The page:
Monday, January 30, 2012

Great Lakes Shipper To Install Fresh Water Exhaust Gas Scrubbers

Jan 30: Algoma Central Corporation (Algoma), the largest Canadian ship-owner and operator of domestic, Great Lakes vessels, announced that it will install fresh water, exhaust gas scrubbers on six new vessels that will remove 97% of sulfur oxides emissions generated by vessel engines. The St. Catharines, Ontario-based company has signed a contract with Wärtsilä Ship Power for the supply of the systems for its Equinox Class vessels, which are currently being built by Chinese shipbuilder Nantong Mingde Heavy Industry Co. Ltd. The total supply and installation cost of the six scrubber systems is US$12 million.
    The two gearless bulk carriers and four self-unloading bulk carriers are designed specifically for Great Lakes service. These ships have been designed with high efficiency hulls that will require less horsepower to achieve higher speeds than any previous Great Lakes design and thus achieve the lowest fuel consumption and emissions per tonne/kilometre of cargo carried. The first Equinox Class vessel will arrive in Canada in the first half of 2013.
    The Algoma order is the first for Wärtsilä's new, integrated, fresh water, exhaust gas scrubber design. The scrubbers are designed to clean the exhaust gases of the vessels' main and auxiliary engines as well as the oil-fired boiler and will meet more stringent environmental regulations taking effect over the next three years. The scrubber systems will allow ship-owners to use lower cost, heavy fuel oils while, at the same time, meet the new Emission Control Area sulfur limits established by the International Maritime Organization (IMO) and adopted by Canada and the United States for the Great Lakes and coastal waters. Without scrubber technology, ship-owners will be forced to convert vessels to burn more expensive diesel oil.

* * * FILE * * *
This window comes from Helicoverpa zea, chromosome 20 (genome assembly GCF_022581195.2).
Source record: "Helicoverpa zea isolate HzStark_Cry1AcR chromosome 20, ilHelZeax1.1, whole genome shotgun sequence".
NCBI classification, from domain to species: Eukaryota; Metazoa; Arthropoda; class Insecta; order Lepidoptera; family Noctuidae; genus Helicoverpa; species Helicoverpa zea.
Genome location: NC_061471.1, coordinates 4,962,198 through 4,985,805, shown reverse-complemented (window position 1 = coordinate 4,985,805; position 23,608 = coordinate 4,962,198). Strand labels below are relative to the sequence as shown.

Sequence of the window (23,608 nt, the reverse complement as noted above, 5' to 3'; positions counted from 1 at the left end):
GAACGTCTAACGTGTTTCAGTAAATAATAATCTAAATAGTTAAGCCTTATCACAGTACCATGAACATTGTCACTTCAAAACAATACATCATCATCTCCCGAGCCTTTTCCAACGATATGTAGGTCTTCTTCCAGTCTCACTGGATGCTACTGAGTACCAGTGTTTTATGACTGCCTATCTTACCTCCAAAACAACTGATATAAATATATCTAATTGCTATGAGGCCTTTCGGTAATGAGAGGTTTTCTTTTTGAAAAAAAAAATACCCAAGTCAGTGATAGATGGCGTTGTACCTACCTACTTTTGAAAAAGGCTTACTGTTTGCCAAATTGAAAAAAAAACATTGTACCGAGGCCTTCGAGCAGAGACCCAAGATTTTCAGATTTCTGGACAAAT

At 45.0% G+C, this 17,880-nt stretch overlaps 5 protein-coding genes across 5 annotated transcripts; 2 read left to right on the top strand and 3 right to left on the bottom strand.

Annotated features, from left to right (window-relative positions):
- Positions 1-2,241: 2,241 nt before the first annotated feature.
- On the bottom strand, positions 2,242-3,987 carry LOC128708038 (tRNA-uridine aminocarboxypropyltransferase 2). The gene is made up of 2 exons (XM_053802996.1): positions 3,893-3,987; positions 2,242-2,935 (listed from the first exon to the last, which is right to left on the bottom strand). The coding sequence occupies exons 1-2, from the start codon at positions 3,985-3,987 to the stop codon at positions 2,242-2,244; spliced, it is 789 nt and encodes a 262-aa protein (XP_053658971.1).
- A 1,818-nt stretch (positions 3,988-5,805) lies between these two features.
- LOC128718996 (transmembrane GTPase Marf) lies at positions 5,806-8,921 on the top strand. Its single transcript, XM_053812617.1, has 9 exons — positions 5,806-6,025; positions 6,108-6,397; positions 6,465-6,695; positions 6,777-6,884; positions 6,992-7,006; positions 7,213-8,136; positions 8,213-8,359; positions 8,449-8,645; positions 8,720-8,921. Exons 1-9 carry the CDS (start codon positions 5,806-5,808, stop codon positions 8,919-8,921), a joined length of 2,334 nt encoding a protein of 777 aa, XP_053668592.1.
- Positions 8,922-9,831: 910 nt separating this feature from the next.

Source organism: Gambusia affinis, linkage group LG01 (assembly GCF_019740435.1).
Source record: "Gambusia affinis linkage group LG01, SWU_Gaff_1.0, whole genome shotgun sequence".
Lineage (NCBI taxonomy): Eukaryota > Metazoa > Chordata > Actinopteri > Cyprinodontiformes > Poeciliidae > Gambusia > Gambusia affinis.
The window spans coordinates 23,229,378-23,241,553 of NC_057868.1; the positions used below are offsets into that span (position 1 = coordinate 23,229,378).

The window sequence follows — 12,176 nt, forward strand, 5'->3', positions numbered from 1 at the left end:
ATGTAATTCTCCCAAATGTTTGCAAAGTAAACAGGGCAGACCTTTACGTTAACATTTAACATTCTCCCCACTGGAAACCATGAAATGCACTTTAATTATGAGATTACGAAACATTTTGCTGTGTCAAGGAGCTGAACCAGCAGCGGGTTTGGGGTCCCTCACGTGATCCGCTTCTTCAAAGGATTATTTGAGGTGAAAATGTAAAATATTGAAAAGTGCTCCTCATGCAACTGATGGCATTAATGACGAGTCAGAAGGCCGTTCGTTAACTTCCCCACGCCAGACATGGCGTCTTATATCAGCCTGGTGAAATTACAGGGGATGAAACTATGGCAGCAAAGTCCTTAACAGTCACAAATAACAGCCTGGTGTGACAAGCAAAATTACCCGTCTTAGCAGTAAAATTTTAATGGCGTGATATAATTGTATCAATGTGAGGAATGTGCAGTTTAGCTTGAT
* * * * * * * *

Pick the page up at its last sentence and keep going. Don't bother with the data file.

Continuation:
The Wärtsilä scrubber concept works with fresh water recirculating in a closed-loop system. Sulfur oxides that are washed out of the exhaust are neutralized with caustic soda. A small amount of scrubbing water is continuously extracted and an on board water treatment unit removes other captured contaminants such as particulate matter. A major advantage of fresh water scrubbers is the possibility to operate in a zero discharge mode which means that there is no effluent (waste product) from the scrubber discharged into the lake water. The treated, clean effluents would be held in a holding tank for discharge at an appropriate location. Solid contaminants are disposed of at reception facilities in port.
    Access a release from Algoma and distributed by American Great Lakes Ports Association (click here).
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